My intuition coupled with informal interviews of menopausal women has led me to believe that our immune system goes on holiday when the Big M and its baby sister perimenopause come to call. Would that we could do the same!
As promised in my last blog entry, I contacted the Nurse’s Health Study about my suspicions, requesting they look into it further. As I’d expect from such a wonderful group of investigators, they responded right away. Researcher Elizabeth Karlson allowed as they had not studied menopause and immunity per se but they had looked into rheumatoid arthritis and menopausal women. She attached the study and concluded:
"We have studied reproductive and hormonal risk factors for rheumatoid arthritis in the Nurses’ Health Study. There is a slight increase in the frequency of new onset of rheumatoid arthritis among women in their early 50’s, around the time of menopause. We did not find any association between hormone use and rheumatoid arthritis."
My feeling is that when we look at each serious disease entity one at a time (which is actually how most studies will be conducted), we’ll find only slight increases for menopausal women over premenopausal women. However, if we were to look at serious illness onset around the age of hormonal decrease, we’d find that menopausal women would be significantly high as compared to the general population.
The research may or may not be done anytime soon, regardless how loud or adamant our voices. And perhaps it isn’t even necessary. As we’ve said before, we learn the most from one another, from the sharings of real women who have gone through and are in the midst of this life transition. Here’s my sharing for whatever it’s worth.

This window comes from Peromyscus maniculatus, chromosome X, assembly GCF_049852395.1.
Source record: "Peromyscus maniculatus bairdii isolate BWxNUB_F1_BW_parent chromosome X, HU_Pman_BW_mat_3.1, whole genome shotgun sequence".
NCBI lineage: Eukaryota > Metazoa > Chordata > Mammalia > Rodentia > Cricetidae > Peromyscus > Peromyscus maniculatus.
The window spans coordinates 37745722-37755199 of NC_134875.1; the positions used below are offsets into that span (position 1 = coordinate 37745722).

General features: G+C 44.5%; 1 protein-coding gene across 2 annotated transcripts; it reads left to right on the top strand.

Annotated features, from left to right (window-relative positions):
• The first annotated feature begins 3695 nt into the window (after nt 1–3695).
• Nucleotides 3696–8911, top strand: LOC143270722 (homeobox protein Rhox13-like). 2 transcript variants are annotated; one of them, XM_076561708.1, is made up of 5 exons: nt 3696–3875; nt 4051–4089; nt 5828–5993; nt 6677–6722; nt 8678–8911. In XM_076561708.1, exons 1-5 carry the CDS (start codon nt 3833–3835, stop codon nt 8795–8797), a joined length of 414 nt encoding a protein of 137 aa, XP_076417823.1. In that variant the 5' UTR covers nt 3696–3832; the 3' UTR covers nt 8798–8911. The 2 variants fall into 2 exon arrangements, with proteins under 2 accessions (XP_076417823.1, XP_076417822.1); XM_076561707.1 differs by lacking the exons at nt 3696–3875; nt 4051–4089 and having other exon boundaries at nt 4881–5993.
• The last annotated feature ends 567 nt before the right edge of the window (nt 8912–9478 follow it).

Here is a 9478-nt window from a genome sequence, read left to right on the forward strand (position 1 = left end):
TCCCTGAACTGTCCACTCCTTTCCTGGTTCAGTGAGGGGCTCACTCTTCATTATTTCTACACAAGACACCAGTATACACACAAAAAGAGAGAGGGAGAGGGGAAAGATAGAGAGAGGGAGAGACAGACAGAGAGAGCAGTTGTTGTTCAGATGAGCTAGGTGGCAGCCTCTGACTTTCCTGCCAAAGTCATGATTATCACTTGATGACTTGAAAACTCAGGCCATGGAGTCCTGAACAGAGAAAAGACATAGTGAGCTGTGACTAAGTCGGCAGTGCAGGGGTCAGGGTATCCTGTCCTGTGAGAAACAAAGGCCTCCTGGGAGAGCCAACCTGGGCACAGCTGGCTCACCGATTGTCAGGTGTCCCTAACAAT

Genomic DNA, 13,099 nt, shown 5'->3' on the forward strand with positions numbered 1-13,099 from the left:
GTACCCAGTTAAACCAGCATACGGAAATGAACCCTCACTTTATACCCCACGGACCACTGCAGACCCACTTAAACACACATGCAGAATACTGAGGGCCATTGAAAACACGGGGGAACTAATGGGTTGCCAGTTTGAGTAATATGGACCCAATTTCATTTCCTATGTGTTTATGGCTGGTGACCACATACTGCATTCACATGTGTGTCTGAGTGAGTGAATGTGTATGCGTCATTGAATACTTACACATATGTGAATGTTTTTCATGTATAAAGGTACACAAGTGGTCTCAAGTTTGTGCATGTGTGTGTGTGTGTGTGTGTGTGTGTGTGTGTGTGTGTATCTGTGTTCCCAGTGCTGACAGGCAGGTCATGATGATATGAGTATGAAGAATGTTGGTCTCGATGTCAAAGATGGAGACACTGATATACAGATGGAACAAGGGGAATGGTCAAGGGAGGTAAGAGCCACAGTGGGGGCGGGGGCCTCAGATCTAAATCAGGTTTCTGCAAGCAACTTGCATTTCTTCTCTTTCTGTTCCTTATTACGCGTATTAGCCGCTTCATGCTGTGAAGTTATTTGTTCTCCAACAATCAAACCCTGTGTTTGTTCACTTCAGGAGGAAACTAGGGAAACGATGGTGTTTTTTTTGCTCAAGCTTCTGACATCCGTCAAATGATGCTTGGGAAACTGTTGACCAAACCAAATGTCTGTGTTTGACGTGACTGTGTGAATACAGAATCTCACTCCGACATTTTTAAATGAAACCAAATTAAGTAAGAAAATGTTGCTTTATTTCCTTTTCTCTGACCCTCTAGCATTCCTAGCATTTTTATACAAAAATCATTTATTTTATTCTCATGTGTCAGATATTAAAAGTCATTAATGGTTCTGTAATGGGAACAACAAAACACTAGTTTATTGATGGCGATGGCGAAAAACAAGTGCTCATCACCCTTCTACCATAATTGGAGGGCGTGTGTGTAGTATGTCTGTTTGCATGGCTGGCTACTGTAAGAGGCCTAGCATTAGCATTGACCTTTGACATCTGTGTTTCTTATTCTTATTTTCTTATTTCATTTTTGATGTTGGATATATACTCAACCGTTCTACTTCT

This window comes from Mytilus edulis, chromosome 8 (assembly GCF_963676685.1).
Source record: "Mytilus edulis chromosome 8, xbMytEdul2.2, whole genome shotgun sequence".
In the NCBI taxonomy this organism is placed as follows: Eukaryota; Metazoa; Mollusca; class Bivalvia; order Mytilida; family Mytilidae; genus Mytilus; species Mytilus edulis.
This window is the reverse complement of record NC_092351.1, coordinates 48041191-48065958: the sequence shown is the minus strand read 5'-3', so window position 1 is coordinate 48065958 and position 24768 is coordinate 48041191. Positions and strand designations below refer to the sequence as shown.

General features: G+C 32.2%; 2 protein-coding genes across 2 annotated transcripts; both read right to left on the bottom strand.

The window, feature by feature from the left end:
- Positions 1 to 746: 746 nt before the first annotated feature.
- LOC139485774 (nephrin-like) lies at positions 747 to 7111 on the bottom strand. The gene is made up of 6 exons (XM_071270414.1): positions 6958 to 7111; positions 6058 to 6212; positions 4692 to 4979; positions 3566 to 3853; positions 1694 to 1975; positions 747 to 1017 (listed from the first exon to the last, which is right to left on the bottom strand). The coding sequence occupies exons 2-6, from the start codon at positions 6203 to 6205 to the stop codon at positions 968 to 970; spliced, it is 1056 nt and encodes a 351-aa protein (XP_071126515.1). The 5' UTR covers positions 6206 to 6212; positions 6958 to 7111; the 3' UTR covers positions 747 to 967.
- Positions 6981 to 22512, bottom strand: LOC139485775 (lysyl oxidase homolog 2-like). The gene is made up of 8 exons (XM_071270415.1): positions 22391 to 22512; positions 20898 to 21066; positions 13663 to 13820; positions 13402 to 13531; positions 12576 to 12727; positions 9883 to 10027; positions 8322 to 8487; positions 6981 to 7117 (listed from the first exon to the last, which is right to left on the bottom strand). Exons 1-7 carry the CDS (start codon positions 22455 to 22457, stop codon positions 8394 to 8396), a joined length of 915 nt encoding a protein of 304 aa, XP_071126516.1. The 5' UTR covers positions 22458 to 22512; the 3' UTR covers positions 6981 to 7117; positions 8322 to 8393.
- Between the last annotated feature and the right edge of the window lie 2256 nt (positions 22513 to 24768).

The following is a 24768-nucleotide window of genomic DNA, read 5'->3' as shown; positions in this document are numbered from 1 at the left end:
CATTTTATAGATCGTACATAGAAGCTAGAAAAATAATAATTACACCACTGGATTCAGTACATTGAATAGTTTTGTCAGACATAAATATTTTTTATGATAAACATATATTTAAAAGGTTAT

Let’s assume that it is true that our immune system is affected adversely when menopause strikes. Some of you have suggested sleep deprivation as a potential cause and that surely plays a role. Yet some of us who sleep like babies most of the time still suffer immunity problems. What can we do about this?
Clearly, we need to plump up our immunity prior to perimenopause. For most of us, that means paying very close attention to diet, exercise, and stress reduction as we reach our mid-forties. Adequate sleep and self care, vitamins (esp. C and B complex).
Regular massage should be a health care necessity for women rather than a spa-day luxury. Too expensive? Buy a $12.95 how-to book on massage and trade bodywork with your girlfriends. Technically speaking, massage promotes lymph drainage, which is where all the gunk gets stuck in your body that can make you sick. You can’t afford not to do it. I believe that if I’d understood how important this is, I might not have contracted that cardiac virus.
Oh and speaking of girlfriends? Probably the #1 best immune stimulant I know of is the company of good women friends. I can’t prove this, but I know it to be true. Laughter and tears release all kinds of good chemicals in the body while getting rid of built up toxins. We have to make time for one another. It’s not only good for our mental health; it may be a key to keeping our immune system healthy and vital.
I am both interested and pleased with the findings on self help and care. I have rheumatoid arthritis as a result of genetics. Good to know the goddesses are at slight or no real risk. I, of course are post-menopausal but glad to know women are well informed because of research and dedicated women like Lynette. May you always be blessed with good health and a long life, Lynette.